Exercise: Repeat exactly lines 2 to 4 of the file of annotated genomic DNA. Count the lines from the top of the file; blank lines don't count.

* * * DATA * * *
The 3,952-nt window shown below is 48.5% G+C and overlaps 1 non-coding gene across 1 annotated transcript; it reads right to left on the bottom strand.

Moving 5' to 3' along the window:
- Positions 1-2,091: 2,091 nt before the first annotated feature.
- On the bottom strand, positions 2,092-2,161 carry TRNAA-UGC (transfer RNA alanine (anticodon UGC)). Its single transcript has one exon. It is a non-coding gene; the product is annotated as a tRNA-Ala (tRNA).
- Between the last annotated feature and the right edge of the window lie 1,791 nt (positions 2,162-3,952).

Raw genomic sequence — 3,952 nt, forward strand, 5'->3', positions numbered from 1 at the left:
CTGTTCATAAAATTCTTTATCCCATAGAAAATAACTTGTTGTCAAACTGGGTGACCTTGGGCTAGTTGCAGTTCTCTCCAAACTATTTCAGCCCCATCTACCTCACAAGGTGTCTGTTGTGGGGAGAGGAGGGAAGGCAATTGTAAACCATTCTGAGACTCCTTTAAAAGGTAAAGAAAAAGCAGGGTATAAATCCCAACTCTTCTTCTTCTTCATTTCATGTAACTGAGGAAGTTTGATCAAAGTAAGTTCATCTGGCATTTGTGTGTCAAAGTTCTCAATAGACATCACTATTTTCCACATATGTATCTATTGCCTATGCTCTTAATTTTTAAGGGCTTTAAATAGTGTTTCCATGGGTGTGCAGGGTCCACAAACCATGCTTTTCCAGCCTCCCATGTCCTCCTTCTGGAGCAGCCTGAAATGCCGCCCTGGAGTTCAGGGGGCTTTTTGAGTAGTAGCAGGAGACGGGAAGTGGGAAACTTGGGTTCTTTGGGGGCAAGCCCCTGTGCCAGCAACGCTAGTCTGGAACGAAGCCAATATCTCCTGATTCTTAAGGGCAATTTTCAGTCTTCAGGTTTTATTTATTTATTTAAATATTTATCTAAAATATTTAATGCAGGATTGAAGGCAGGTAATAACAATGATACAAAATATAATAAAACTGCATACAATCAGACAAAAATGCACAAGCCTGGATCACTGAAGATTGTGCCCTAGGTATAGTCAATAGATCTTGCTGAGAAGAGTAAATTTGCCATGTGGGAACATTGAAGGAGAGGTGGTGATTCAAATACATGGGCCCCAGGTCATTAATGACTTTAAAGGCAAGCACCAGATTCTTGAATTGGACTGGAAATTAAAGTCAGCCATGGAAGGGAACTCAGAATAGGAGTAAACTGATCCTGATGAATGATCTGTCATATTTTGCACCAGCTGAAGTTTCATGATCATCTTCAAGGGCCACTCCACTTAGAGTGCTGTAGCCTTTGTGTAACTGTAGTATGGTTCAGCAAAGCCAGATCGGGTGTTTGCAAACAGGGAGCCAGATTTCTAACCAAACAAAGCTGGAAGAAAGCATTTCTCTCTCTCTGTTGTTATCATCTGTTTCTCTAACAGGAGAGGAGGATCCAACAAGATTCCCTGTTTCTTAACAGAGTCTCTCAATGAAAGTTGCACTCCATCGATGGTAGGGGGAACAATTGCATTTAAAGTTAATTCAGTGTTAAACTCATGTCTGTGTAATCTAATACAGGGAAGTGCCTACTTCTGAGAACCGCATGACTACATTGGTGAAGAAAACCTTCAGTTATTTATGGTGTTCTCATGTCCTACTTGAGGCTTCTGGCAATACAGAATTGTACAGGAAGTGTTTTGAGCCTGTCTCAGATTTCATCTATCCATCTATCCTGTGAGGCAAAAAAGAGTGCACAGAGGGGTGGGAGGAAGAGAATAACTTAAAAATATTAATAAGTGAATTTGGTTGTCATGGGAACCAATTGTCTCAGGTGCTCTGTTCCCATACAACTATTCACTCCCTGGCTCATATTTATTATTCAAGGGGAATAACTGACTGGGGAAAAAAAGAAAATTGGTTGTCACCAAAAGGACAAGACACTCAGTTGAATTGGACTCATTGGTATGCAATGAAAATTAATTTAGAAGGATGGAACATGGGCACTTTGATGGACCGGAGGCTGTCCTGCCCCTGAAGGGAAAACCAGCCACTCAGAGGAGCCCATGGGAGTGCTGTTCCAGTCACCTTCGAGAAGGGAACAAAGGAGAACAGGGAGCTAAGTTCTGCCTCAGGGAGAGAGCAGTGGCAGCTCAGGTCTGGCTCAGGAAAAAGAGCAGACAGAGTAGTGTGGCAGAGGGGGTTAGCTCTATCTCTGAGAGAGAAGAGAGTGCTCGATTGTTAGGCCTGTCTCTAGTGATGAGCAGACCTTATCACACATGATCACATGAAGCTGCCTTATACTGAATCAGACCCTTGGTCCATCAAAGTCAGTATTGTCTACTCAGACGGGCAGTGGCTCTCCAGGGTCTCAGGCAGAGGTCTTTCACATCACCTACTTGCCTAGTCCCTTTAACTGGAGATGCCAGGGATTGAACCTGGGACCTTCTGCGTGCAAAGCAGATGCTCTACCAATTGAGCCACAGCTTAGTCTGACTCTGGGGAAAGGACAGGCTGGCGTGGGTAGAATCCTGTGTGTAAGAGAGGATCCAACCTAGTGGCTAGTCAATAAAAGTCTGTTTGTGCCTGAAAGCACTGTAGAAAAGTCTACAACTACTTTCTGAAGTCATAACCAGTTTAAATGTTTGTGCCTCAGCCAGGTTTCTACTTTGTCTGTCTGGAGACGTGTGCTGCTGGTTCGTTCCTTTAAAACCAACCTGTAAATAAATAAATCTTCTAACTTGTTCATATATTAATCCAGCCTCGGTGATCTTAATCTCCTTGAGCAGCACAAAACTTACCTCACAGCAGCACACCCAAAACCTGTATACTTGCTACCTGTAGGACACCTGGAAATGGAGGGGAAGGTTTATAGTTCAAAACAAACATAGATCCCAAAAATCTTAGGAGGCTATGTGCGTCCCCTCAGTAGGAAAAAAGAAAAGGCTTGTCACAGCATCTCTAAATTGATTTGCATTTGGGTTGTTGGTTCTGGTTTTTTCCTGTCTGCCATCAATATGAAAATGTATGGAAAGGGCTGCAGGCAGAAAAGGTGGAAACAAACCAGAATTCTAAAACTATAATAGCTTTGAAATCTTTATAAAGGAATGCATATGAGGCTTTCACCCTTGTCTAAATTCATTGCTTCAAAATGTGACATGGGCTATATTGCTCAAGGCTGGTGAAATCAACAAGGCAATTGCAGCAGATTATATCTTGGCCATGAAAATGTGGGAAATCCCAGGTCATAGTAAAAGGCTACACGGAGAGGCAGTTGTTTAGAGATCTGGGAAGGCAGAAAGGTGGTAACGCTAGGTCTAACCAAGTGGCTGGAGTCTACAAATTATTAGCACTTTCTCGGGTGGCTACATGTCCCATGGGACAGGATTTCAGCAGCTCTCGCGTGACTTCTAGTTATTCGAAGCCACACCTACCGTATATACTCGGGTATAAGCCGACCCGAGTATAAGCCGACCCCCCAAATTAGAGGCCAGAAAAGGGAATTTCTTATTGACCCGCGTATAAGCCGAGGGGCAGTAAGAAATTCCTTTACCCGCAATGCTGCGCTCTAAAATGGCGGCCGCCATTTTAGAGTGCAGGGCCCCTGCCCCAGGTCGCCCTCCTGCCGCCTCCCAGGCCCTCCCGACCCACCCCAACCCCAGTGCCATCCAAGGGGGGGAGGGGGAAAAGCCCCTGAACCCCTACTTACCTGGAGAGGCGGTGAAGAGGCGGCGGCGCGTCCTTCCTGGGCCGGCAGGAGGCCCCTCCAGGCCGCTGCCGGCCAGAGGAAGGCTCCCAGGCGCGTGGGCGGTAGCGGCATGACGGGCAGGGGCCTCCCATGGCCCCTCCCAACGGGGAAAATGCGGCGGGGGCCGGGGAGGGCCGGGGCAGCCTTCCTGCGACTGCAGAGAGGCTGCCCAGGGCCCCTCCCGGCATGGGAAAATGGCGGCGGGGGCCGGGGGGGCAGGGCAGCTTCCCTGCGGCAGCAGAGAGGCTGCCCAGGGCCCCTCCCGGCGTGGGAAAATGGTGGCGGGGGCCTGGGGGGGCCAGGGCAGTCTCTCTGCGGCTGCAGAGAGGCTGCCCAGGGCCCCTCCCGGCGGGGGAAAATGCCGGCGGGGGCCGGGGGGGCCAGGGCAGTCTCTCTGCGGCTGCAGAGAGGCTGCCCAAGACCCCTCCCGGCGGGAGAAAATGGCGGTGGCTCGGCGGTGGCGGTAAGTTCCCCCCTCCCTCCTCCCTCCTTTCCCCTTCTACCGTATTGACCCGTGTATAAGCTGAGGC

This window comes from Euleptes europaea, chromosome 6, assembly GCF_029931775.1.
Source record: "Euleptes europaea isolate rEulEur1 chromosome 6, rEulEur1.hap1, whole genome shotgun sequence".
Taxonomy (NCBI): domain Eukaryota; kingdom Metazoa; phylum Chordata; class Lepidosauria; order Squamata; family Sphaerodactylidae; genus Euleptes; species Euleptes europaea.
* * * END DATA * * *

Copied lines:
Moving 5' to 3' along the window:
- Positions 1-2,091: 2,091 nt before the first annotated feature.
- On the bottom strand, positions 2,092-2,161 carry TRNAA-UGC (transfer RNA alanine (anticodon UGC)). Its single transcript has one exon. It is a non-coding gene; the product is annotated as a tRNA-Ala (tRNA).